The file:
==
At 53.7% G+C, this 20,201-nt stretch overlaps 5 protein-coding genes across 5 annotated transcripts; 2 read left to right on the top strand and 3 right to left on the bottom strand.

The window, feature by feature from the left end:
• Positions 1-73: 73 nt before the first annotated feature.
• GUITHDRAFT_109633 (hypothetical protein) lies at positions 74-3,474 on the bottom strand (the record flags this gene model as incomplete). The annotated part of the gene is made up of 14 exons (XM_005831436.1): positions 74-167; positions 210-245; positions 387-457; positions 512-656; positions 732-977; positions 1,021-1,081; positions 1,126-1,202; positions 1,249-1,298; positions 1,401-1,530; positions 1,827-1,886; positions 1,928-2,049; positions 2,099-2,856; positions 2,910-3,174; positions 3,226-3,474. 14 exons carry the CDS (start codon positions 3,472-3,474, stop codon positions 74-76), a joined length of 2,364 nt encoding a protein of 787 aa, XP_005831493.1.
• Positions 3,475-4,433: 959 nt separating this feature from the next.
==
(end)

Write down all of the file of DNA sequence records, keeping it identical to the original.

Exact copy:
At 53.7% G+C, this 20,201-nt stretch overlaps 5 protein-coding genes across 5 annotated transcripts; 2 read left to right on the top strand and 3 right to left on the bottom strand.

The window, feature by feature from the left end:
• Positions 1-73: 73 nt before the first annotated feature.
• GUITHDRAFT_109633 (hypothetical protein) lies at positions 74-3,474 on the bottom strand (the record flags this gene model as incomplete). The annotated part of the gene is made up of 14 exons (XM_005831436.1): positions 74-167; positions 210-245; positions 387-457; positions 512-656; positions 732-977; positions 1,021-1,081; positions 1,126-1,202; positions 1,249-1,298; positions 1,401-1,530; positions 1,827-1,886; positions 1,928-2,049; positions 2,099-2,856; positions 2,910-3,174; positions 3,226-3,474. 14 exons carry the CDS (start codon positions 3,472-3,474, stop codon positions 74-76), a joined length of 2,364 nt encoding a protein of 787 aa, XP_005831493.1.
• Positions 3,475-4,433: 959 nt separating this feature from the next.